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'We need a more connected city'; New federal funding to help do away with '9th Street Divide' in Louisville

Many said the new plans not only take away the physical barrier between west Louisville and the rest of the city, but the invisible barrier as well.

LOUISVILLE, Ky. — Federal funding is headed to Louisville to help reimagine some of the roads near downtown.

According to a press release, Louisville is receiving $20.5 million in Rebuilding American Infrastructure with Sustainability and Equity (RAISE) program grants to fund two major projects: ReImagine 9th Street and Broadway All the Way.

ReImagine 9th Street will change it from a six-lane thoroughfare into a complete street. A pedestrian area, protected bike facilities and green infrastructure are included in the plan. Construction is set to begin in the second half of 2025.

"After many years of working to break down the physical and invisible 9th Street divide, we are excited to bring ReImagine 9th Street to life, which will complement the ongoing investments in Beecher Terrace and the broader Russell neighborhood," Louisville Mayor Greg Fischer said.

Another part of the plan will also make Chestnut Street and Muhammad Ali Boulevard two-way streets instead of the current one-way. Council President David James (D-6) helped provide the funding.

"The first thing I did was say Thank You, Jesus, because it's been such a long time coming," said Dr. Jamesetta Ferguson, the president & CEO of MOLO Village. "This is the first new development on West Jefferson in over 50 years."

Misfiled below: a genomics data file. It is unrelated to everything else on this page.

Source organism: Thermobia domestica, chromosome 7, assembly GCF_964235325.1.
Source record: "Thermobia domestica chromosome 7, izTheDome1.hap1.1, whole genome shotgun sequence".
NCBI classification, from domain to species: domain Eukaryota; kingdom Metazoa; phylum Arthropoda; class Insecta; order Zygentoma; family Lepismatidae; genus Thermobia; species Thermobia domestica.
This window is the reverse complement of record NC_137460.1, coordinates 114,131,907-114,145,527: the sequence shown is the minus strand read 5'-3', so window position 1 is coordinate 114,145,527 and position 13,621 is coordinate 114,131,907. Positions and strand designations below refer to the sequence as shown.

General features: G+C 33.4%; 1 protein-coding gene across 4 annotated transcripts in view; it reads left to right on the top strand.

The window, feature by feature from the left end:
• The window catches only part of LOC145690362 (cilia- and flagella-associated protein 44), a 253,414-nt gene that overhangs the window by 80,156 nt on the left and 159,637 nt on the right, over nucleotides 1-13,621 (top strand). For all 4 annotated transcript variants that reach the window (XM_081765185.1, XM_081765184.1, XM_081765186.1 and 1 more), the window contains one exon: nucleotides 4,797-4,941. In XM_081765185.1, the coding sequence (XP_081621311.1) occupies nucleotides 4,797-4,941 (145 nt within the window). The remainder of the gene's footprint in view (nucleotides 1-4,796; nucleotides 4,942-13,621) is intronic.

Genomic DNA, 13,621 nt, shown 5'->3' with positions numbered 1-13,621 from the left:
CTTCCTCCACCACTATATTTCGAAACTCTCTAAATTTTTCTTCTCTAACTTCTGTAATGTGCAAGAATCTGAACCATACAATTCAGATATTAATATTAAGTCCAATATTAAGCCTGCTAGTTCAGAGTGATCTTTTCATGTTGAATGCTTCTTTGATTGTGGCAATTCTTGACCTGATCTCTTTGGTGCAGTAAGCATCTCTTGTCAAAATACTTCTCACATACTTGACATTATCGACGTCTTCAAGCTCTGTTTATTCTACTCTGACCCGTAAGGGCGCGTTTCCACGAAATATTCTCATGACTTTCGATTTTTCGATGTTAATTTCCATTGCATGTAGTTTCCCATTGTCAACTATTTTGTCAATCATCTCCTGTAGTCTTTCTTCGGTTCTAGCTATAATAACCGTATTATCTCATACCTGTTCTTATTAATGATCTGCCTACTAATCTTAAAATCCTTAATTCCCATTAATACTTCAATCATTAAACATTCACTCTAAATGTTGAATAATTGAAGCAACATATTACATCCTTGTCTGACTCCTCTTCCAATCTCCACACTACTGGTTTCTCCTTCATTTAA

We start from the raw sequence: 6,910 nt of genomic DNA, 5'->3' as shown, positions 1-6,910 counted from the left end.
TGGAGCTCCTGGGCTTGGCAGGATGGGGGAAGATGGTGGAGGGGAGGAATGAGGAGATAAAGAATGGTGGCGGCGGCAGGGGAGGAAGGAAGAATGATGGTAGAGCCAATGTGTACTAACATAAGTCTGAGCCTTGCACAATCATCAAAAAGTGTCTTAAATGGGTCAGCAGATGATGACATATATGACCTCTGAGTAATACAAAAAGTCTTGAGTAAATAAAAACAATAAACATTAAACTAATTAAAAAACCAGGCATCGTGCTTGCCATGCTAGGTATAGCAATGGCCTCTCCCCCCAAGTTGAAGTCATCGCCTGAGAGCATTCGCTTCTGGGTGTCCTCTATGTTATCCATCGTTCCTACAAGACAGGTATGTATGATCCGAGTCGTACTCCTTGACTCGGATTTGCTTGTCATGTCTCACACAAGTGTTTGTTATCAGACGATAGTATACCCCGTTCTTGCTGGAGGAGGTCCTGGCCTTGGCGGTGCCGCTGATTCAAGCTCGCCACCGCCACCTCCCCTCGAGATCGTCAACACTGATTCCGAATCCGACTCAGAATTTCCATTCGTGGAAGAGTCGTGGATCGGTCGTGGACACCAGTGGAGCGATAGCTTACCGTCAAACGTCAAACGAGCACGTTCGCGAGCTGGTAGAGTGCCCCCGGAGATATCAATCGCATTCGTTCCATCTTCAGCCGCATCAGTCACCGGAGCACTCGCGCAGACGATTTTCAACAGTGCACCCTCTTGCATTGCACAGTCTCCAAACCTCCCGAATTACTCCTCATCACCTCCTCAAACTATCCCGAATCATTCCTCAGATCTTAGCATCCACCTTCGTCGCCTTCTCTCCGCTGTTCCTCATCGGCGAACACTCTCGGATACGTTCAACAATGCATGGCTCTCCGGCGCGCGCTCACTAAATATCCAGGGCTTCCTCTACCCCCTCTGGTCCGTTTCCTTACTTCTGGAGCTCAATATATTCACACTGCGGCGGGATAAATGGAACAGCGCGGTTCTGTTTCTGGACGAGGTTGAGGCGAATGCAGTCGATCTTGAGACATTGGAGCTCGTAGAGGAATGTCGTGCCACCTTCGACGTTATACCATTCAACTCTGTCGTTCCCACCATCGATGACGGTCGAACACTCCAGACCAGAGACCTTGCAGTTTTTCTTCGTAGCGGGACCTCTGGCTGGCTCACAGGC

She said to see that physical barrier be removed will improve the connectivity of the west end to the rest of Louisville immensely.

"The way that it is right now, you have these huge streets that are impossible to cross the street safely," Ferguson said.

But with the physical barriers, comes years of invisible ones.

"They've been neglected for so many years," Ferguson said. "And there have been promises that have been made that haven't been unkept."

It's something Rachel Platt, director of community engagement at the Frazier History Museum, said they've invested in and are working hard to show that history.

"This exhibit was just to make sure that we understood the history of the policy, how those divides happen, the wonderful neighborhoods that are west of ninth," Platt said.

She said this is something that is long overdue.

"Realize that we need a more connected city, a more inclusive city and a more equitable city," Platt said.

For Ferguson, she said it's been refreshing to see revitalization projects in the west end, but that it's important to make sure it doesn't progressively turn into gentrification.

"I think it's a start, you know, you're always concerned that it's a one-off, and we don't want that. And so that means that we have to continue to beat the drum and to continue to be vocal," she said.

Having those in the area included in these conversations makes for a successful plan to connect the city Ferguson said.

The Broadway All the Way plan will look at Bus Rapid Transit similar to what is on Dixie Highway, as well as upgraded pedestrian and bus shelters according to the release.

Fischer said Broadway All the Way will connect neighborhoods from the east to the west, as well as provide an improved transportation experience.

Metro Government and Gresham Smith hope to have a complete draft plan by the end of 2025.

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